For a Vancouver Sun story on the announcement, click here .
An article in today’s Toronto Star warns that municipal procurement provisions in CETA are “ringing alarm bells across the country” and that the proposed Canada-EU trade deal’s “effects on Toronto could be serious.”
The Star article quotes a recent City of Toronto staff report warning that CETA could impact Toronto’s hiring, local food procurement, strategic procurement and transit procurement policies, especially in regards to any requirements for local or Canadian content.
To read the full Toronto Star article, click here
To download the report on CETA from the City of Toronto’s general manager, click here
A new report says the Northern Gateway pipeline would boost crude oil prices $2 to $3 per barrel annually over the next 30 years, causing significant damage to consumers, businesses and the Canadian economy.
The economic assessment of the $5.5-billion project by former Insurance Corporation of British Columbia CEO Robyn Allan says the price shock will have “a negative and prolonged impact on the Canadian economy by reducing output, employment labour income and government revenues.”
To download Robyn Allan’s study, click here
A briefing note on recently leaked CETA documents shows that Canada and the provinces are failing to protect drinking water and wastewater services from trade rules that would encourage and lock in privatization. In contrast, the EU’s CETA offer specifically protects it’s own water and wastewater services.
To read the full report from the Council of Canadians and Canadian Union of Public Employees, click here.
Canada can expect to pay $5 billion per year by 2020 and between $21 billion and $43 billion each year by 2050 if it fails to come up with a domestic plan within a global agreement to tackle climate change, according to an assessment released by a federal advisory panel.
Other key findings from the report by the National Round Table on the Environment and the Economy include:
- Timber supply impacts could range from $2 billion to $17 billion per year, with high impacts in B.C.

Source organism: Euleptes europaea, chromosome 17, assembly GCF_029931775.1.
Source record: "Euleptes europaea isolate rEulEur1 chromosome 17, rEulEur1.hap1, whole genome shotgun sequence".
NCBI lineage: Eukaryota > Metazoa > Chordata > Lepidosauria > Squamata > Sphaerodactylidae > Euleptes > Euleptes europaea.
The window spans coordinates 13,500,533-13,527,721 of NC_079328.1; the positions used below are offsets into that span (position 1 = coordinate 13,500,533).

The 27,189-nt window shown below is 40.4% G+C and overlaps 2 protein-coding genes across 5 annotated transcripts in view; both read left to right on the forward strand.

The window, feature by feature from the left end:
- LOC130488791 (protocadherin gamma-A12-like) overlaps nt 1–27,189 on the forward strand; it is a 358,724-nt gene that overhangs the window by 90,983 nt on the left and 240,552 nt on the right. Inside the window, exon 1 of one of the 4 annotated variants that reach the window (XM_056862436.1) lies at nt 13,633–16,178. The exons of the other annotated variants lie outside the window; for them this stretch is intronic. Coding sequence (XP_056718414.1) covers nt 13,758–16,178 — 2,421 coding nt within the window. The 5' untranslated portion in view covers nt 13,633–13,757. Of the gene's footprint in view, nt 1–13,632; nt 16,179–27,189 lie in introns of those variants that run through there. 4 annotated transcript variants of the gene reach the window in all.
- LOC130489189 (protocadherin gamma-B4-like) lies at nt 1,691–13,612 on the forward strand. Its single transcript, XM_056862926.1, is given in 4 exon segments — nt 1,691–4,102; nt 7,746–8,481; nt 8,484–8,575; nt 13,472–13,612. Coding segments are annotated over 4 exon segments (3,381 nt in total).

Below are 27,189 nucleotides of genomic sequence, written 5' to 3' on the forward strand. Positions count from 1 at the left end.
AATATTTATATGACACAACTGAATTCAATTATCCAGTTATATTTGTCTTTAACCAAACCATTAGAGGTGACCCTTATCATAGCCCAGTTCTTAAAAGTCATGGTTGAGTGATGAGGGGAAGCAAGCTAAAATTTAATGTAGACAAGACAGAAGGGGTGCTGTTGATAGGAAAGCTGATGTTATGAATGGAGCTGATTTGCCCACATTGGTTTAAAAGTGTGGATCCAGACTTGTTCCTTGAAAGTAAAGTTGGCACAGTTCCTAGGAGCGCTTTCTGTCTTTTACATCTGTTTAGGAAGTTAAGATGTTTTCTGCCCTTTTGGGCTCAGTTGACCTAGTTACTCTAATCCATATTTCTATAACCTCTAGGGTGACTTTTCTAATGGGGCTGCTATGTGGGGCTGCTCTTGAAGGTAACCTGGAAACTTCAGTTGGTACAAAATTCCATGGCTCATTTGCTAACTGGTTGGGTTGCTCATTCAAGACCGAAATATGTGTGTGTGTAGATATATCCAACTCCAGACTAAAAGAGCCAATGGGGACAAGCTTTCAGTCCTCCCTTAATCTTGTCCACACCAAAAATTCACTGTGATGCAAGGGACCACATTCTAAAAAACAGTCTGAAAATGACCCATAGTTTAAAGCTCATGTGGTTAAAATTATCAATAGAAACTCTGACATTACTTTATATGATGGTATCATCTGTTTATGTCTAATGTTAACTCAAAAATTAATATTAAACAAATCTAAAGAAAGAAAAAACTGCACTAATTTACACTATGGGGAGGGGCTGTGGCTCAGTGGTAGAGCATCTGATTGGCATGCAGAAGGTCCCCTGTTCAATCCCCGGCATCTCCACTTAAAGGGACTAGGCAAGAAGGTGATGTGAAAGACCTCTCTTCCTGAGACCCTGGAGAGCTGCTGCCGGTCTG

- Flooding damages to coastal dwellings could cost between $1 billion to $8 billion per year.
- Poorer air quality resulting from higher temperatures will result in millions of dollars in costs to local health care systems in Canada’s major cities.
- The economic benefits of investing in adaptation outweigh the costs of simply letting rising climate impacts and costs occur
The full report and an executive summary can be downloaded here
Multi-billionaire US investor Warren Buffet says that that wealthy people like himself are not paying their fair share of taxes and governments need to start collecting more revenue from the ‘super rich’.
To read Buffet’s New York Times op-ed, titled “Stop Coddling the Super Rich”, click here
With all the talk of government debt recently — Toronto, $4.7 billion; Ontario, $240 billion; the U.S., $14.6 trillion — the spectacular figures and the concept of debt itself have become so abstract many people don’t even understand the conversation. The Toronto Star recently spoke with Dr. Enid Slack, director of the University of Toronto’s Institute on Municipal Finance and Governance, Ryerson urban planning professor and municipal finance expert David Amborski and senior staff in the City of Toronto’s finance department to answer the ABC’s of how municipal debt works.
To read the Star article, click here